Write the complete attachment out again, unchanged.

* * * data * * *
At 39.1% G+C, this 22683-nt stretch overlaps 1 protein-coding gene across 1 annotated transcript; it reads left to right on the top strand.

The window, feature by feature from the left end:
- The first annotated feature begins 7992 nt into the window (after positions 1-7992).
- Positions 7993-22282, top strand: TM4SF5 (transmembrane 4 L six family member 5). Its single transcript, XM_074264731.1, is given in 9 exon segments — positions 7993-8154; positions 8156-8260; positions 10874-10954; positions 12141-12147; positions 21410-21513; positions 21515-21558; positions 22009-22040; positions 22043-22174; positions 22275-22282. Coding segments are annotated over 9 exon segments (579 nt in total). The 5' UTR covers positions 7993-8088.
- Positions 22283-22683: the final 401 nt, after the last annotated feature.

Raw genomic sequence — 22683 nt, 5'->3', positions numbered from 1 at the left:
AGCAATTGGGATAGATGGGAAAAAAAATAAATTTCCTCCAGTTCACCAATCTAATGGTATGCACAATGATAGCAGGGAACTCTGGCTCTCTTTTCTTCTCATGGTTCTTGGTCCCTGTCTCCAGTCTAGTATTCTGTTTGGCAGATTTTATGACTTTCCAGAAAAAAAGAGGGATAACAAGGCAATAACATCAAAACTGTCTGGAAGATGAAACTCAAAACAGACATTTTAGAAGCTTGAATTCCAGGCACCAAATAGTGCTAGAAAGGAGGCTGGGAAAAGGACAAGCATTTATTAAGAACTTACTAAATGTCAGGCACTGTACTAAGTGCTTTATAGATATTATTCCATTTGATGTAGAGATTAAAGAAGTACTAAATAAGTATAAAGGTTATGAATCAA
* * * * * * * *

At 39.1% G+C, this 22683-nt stretch overlaps 1 protein-coding gene across 1 annotated transcript; it reads left to right on the top strand.

The window, feature by feature from the left end:
- The first annotated feature begins 7992 nt into the window (after positions 1-7992).
- Positions 7993-22282, top strand: TM4SF5 (transmembrane 4 L six family member 5). Its single transcript, XM_074264731.1, is given in 9 exon segments — positions 7993-8154; positions 8156-8260; positions 10874-10954; positions 12141-12147; positions 21410-21513; positions 21515-21558; positions 22009-22040; positions 22043-22174; positions 22275-22282. Coding segments are annotated over 9 exon segments (579 nt in total). The 5' UTR covers positions 7993-8088.
- Positions 22283-22683: the final 401 nt, after the last annotated feature.

Raw genomic sequence — 22683 nt, 5'->3', positions numbered from 1 at the left:
AGCAATTGGGATAGATGGGAAAAAAAATAAATTTCCTCCAGTTCACCAATCTAATGGTATGCACAATGATAGCAGGGAACTCTGGCTCTCTTTTCTTCTCATGGTTCTTGGTCCCTGTCTCCAGTCTAGTATTCTGTTTGGCAGATTTTATGACTTTCCAGAAAAAAAGAGGGATAACAAGGCAATAACATCAAAACTGTCTGGAAGATGAAACTCAAAACAGACATTTTAGAAGCTTGAATTCCAGGCACCAAATAGTGCTAGAAAGGAGGCTGGGAAAAGGACAAGCATTTATTAAGAACTTACTAAATGTCAGGCACTGTACTAAGTGCTTTATAGATATTATTCCATTTGATGTAGAGATTAAAGAAGTACTAAATAAGTATAAAGGTTATGAATCAA